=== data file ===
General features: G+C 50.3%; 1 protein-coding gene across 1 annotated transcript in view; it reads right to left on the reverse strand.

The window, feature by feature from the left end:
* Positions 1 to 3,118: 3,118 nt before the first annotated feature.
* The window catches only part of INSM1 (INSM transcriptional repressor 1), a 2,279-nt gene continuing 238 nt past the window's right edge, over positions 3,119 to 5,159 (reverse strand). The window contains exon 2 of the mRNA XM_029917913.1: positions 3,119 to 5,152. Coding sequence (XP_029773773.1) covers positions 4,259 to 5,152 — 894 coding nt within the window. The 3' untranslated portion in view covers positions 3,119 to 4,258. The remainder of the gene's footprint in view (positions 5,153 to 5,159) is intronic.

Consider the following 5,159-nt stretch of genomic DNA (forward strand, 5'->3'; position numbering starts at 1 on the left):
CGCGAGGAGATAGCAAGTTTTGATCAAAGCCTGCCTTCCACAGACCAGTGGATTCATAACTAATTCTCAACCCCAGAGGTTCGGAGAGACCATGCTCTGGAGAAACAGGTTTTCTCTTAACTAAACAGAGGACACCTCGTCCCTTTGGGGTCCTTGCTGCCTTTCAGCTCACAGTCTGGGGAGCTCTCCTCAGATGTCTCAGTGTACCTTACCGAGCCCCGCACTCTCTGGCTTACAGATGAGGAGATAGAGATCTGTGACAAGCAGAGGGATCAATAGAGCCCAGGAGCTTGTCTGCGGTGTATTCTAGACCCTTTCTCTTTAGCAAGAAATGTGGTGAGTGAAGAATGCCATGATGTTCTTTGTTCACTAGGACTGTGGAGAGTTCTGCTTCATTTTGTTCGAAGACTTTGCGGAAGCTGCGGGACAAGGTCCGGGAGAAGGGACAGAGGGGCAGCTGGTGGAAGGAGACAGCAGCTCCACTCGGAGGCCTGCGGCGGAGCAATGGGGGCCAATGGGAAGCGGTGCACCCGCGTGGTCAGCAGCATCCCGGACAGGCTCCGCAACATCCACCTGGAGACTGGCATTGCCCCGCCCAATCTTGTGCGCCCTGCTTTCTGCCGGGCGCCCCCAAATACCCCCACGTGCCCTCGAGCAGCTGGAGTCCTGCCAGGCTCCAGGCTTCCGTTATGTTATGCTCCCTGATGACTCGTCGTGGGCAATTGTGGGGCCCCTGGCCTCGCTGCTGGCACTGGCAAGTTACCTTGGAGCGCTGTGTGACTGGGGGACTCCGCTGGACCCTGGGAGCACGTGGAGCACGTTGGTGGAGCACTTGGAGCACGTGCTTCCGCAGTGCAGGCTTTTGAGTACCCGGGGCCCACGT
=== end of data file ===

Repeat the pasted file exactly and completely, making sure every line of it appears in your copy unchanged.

General features: G+C 50.3%; 1 protein-coding gene across 1 annotated transcript in view; it reads right to left on the reverse strand.

The window, feature by feature from the left end:
* Positions 1 to 3,118: 3,118 nt before the first annotated feature.
* The window catches only part of INSM1 (INSM transcriptional repressor 1), a 2,279-nt gene continuing 238 nt past the window's right edge, over positions 3,119 to 5,159 (reverse strand). The window contains exon 2 of the mRNA XM_029917913.1: positions 3,119 to 5,152. Coding sequence (XP_029773773.1) covers positions 4,259 to 5,152 — 894 coding nt within the window. The 3' untranslated portion in view covers positions 3,119 to 4,258. The remainder of the gene's footprint in view (positions 5,153 to 5,159) is intronic.

Consider the following 5,159-nt stretch of genomic DNA (forward strand, 5'->3'; position numbering starts at 1 on the left):
CGCGAGGAGATAGCAAGTTTTGATCAAAGCCTGCCTTCCACAGACCAGTGGATTCATAACTAATTCTCAACCCCAGAGGTTCGGAGAGACCATGCTCTGGAGAAACAGGTTTTCTCTTAACTAAACAGAGGACACCTCGTCCCTTTGGGGTCCTTGCTGCCTTTCAGCTCACAGTCTGGGGAGCTCTCCTCAGATGTCTCAGTGTACCTTACCGAGCCCCGCACTCTCTGGCTTACAGATGAGGAGATAGAGATCTGTGACAAGCAGAGGGATCAATAGAGCCCAGGAGCTTGTCTGCGGTGTATTCTAGACCCTTTCTCTTTAGCAAGAAATGTGGTGAGTGAAGAATGCCATGATGTTCTTTGTTCACTAGGACTGTGGAGAGTTCTGCTTCATTTTGTTCGAAGACTTTGCGGAAGCTGCGGGACAAGGTCCGGGAGAAGGGACAGAGGGGCAGCTGGTGGAAGGAGACAGCAGCTCCACTCGGAGGCCTGCGGCGGAGCAATGGGGGCCAATGGGAAGCGGTGCACCCGCGTGGTCAGCAGCATCCCGGACAGGCTCCGCAACATCCACCTGGAGACTGGCATTGCCCCGCCCAATCTTGTGCGCCCTGCTTTCTGCCGGGCGCCCCCAAATACCCCCACGTGCCCTCGAGCAGCTGGAGTCCTGCCAGGCTCCAGGCTTCCGTTATGTTATGCTCCCTGATGACTCGTCGTGGGCAATTGTGGGGCCCCTGGCCTCGCTGCTGGCACTGGCAAGTTACCTTGGAGCGCTGTGTGACTGGGGGACTCCGCTGGACCCTGGGAGCACGTGGAGCACGTTGGTGGAGCACTTGGAGCACGTGCTTCCGCAGTGCAGGCTTTTGAGTACCCGGGGCCCACGT